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Outsourcing state violence: The National Defence Force, ‘stateness’ and regime resilience in the Syrian war

Research output: Contribution to journalArticlepeer-review

Original languageEnglish
Pages (from-to)157-180
Number of pages24
JournalMediterranean Politics
Issue number2
Early online date16 Oct 2017
Accepted/In press28 Sep 2017
E-pub ahead of print16 Oct 2017


King's Authors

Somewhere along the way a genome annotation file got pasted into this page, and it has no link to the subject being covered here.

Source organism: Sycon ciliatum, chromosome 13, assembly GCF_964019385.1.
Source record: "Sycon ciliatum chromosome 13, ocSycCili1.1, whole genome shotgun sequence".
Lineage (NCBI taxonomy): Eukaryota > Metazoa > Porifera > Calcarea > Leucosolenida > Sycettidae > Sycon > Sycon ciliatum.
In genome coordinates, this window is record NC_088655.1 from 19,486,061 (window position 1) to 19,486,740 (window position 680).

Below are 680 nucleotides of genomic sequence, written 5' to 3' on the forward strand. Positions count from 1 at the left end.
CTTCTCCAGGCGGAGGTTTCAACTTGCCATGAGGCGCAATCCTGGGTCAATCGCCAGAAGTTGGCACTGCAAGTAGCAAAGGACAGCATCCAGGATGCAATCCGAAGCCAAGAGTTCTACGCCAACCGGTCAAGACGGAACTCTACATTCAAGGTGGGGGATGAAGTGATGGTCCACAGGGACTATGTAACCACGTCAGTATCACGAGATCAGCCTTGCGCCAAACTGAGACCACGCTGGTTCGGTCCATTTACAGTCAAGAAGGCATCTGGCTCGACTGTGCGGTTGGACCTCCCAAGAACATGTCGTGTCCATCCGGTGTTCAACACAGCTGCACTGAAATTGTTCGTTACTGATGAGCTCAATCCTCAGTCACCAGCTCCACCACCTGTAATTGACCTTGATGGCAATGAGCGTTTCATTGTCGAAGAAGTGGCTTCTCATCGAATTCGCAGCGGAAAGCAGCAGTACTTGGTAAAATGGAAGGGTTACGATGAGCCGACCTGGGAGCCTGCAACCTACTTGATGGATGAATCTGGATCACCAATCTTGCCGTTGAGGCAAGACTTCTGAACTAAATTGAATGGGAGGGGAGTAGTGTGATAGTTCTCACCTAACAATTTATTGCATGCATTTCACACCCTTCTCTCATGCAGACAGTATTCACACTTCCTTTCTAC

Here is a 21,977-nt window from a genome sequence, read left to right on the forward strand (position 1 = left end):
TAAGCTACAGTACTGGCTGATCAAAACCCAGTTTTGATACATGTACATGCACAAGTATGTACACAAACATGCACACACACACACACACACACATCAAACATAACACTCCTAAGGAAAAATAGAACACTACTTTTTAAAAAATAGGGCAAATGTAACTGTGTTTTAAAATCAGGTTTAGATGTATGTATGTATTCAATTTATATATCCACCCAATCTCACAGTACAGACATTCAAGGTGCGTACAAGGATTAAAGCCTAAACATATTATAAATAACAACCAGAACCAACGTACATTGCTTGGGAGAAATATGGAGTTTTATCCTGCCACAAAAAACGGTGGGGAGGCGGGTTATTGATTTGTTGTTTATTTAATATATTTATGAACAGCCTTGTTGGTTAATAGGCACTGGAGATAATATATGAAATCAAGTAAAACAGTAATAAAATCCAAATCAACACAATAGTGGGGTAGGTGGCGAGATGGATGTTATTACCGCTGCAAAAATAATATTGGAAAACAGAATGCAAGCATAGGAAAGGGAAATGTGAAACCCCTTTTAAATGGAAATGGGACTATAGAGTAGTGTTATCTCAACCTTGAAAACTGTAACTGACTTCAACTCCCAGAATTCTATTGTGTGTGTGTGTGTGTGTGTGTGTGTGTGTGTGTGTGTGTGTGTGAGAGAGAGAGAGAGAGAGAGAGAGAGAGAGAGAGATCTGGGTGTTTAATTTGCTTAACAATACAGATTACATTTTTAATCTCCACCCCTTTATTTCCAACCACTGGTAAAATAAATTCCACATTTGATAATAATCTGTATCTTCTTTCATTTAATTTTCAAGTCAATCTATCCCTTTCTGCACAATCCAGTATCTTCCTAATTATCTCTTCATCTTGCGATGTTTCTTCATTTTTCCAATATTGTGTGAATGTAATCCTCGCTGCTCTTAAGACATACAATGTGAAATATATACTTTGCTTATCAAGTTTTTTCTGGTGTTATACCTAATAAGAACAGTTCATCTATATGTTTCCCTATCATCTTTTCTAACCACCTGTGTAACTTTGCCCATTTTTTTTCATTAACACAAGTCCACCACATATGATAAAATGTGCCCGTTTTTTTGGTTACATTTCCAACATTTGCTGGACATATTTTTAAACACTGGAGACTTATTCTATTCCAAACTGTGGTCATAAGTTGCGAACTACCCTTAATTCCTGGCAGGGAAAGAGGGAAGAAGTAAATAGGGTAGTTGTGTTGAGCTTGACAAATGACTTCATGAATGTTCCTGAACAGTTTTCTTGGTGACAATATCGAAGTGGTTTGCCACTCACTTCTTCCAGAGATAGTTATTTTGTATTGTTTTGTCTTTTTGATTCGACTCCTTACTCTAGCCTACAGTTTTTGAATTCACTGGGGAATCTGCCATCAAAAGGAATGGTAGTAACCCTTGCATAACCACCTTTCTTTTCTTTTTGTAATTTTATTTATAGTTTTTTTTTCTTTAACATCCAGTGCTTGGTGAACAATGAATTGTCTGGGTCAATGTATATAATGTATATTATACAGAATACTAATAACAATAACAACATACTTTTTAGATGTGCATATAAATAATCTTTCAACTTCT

This article engages with and contributes to a nascent debate on state-sponsored militias by way of an analysis of the formation and deployment of the Syrian regime’s National Defence Force (NDF). This militia emerged from the regime’s rich repertoire in outsourcing violence and allowing ‘heterarchical orders’ to serve regime maintenance purposes at home and abroad. During the Syrian war (2011–…), the key rationale for using such militias is primarily to address manpower shortages. For an important but limited period, the NDF served this goal well as it contributed to the regime’s military advances. The regime’s devolution of its violence to militias including the NDF brought about a sharp contraction of its ‘stateness’ but this did not constitute ‘state failure’ or its collapse. In this context, the regime’s elaborate measures to manage or counter the risks and downsides of deploying non-state militias such as the NDF underscore its general adaptability in its authoritarian governance.

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